Children's Hospital Colorado

Bowed Legs (Genu Varum)

What is bowed legs?

Bowed legs (also known as genu varum or bowlegs) is a common condition occurring in infants and toddlers. In many cases, this condition corrects itself as a child grows.

A child with bowed legs has a distinct space between his or her lower legs and knees. This may be a result of either one or both of the legs curving outward. Walking often exaggerates this bowed appearance.

What causes bowed legs?

In most cases bowed legs are due to a fetus' loose muscle (laxity) and position in the uterus, which they eventually outgrow.

Who gets bowed legs?

Many babies are born bowlegged because their legs were folded tightly across their bellies in-utero (during pregnancy inside the mother). Bowed legs usually straighten once babies with this condition start to walk and their legs bear weight. By age 3, most kids grow out of the condition.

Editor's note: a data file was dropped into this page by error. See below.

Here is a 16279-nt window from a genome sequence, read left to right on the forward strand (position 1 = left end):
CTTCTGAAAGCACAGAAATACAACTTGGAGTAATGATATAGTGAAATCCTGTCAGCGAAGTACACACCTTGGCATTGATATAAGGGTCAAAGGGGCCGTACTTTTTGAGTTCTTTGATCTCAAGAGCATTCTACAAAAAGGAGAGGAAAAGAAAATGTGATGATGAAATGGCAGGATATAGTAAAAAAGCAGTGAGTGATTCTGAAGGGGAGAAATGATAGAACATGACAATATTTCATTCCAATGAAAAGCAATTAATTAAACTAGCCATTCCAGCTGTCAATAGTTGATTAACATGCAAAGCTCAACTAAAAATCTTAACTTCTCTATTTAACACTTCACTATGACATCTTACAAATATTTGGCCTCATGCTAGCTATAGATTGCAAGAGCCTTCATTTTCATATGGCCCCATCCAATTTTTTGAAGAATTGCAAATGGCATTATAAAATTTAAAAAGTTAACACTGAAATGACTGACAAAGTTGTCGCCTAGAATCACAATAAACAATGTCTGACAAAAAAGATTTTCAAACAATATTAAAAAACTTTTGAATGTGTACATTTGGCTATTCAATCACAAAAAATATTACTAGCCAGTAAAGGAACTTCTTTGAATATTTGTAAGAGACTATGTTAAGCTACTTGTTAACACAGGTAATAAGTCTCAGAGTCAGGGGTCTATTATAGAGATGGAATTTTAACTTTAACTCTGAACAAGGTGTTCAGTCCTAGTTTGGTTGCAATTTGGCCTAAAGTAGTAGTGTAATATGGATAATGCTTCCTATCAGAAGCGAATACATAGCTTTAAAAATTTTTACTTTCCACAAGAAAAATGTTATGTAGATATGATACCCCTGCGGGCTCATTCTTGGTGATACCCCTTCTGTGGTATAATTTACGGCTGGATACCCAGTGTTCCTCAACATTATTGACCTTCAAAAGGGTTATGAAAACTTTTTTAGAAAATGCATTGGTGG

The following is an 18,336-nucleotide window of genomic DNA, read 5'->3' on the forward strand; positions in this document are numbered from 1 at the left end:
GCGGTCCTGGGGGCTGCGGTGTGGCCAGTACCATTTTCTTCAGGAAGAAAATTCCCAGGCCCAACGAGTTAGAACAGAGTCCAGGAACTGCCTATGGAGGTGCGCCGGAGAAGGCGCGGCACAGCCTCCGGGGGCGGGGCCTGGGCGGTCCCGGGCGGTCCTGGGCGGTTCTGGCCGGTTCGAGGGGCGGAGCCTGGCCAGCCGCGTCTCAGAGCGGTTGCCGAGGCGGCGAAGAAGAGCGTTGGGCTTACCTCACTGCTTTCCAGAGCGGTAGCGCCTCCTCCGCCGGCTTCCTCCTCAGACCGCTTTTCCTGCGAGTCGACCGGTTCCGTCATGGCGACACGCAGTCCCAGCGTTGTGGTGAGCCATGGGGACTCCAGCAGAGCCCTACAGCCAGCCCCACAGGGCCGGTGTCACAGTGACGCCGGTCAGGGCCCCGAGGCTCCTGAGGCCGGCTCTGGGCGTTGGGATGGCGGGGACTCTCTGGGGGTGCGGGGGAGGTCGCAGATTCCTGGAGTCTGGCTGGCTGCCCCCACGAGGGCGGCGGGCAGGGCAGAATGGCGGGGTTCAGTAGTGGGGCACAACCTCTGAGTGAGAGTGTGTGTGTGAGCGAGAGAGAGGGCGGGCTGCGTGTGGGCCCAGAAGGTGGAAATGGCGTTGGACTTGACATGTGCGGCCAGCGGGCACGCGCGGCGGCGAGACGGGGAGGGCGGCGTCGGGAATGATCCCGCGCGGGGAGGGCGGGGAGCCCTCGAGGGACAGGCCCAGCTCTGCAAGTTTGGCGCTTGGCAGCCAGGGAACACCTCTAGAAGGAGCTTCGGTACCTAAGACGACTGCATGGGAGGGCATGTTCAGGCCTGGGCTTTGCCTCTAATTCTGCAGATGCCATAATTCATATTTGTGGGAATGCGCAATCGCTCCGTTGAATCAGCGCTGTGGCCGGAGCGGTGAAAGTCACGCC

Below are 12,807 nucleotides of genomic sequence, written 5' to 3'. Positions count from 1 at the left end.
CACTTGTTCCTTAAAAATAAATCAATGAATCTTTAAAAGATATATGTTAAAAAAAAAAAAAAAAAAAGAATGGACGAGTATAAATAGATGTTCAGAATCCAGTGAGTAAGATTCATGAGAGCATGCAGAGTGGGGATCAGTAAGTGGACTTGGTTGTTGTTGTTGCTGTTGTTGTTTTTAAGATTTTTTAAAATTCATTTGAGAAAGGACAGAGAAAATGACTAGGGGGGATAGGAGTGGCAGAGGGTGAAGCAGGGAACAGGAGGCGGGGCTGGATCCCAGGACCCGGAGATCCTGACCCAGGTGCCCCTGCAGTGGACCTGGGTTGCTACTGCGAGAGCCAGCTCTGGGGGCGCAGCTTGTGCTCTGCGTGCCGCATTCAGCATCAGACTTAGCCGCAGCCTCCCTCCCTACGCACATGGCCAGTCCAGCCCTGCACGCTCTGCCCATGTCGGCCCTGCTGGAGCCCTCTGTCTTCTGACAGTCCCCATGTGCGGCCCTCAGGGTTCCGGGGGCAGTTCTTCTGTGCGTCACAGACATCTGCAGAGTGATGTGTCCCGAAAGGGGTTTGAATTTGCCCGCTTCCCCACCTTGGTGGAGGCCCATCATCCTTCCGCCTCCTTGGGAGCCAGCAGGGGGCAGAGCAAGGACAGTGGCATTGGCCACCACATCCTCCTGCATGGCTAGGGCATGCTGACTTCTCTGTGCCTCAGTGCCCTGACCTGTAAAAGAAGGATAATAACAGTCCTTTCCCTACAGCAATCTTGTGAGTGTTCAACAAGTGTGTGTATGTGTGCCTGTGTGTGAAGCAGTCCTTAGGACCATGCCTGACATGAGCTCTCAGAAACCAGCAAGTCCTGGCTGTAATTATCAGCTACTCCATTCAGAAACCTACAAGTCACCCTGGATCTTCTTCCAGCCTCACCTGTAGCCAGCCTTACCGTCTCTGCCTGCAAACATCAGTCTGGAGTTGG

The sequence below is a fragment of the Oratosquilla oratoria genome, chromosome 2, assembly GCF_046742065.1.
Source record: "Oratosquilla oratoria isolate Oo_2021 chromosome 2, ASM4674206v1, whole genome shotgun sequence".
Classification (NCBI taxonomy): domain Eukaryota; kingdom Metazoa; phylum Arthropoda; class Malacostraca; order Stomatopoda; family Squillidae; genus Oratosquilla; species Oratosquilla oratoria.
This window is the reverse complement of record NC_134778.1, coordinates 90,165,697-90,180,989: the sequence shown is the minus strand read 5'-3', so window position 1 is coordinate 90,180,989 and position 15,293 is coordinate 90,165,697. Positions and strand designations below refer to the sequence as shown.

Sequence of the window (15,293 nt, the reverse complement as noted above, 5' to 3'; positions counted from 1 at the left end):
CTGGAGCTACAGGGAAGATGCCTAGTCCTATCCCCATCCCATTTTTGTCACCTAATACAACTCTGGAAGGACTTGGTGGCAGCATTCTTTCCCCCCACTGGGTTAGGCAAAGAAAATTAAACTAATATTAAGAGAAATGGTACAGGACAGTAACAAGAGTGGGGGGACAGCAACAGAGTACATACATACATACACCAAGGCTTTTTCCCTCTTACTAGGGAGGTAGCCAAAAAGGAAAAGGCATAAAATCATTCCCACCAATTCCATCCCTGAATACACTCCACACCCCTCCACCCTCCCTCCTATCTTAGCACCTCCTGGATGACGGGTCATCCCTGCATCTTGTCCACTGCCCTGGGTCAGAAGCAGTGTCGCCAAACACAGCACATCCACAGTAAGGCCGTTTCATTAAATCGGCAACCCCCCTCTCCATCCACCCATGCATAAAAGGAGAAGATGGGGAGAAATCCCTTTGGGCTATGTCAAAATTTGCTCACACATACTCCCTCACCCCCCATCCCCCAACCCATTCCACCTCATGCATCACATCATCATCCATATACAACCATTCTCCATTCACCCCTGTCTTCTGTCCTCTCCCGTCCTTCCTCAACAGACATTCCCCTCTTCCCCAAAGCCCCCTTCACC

Bowleggedness is a condition very common in toddlers. Adolescents occasionally have bowed legs and should be evaluated for other causes such as limb length discrepancy (a difference in length between the legs), Blount's disease, in which the abnormal growth in the upper part of the shin bone (tibia) causes the legs to bow, or rickets, a deficiency of Vitamin D.

Contact the Orthopedics department

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Michelle Wolcott, MD

Michelle Wolcott, MD

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Matt Bershinsky, PA-C

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Shelley Dell'Orfano, NP

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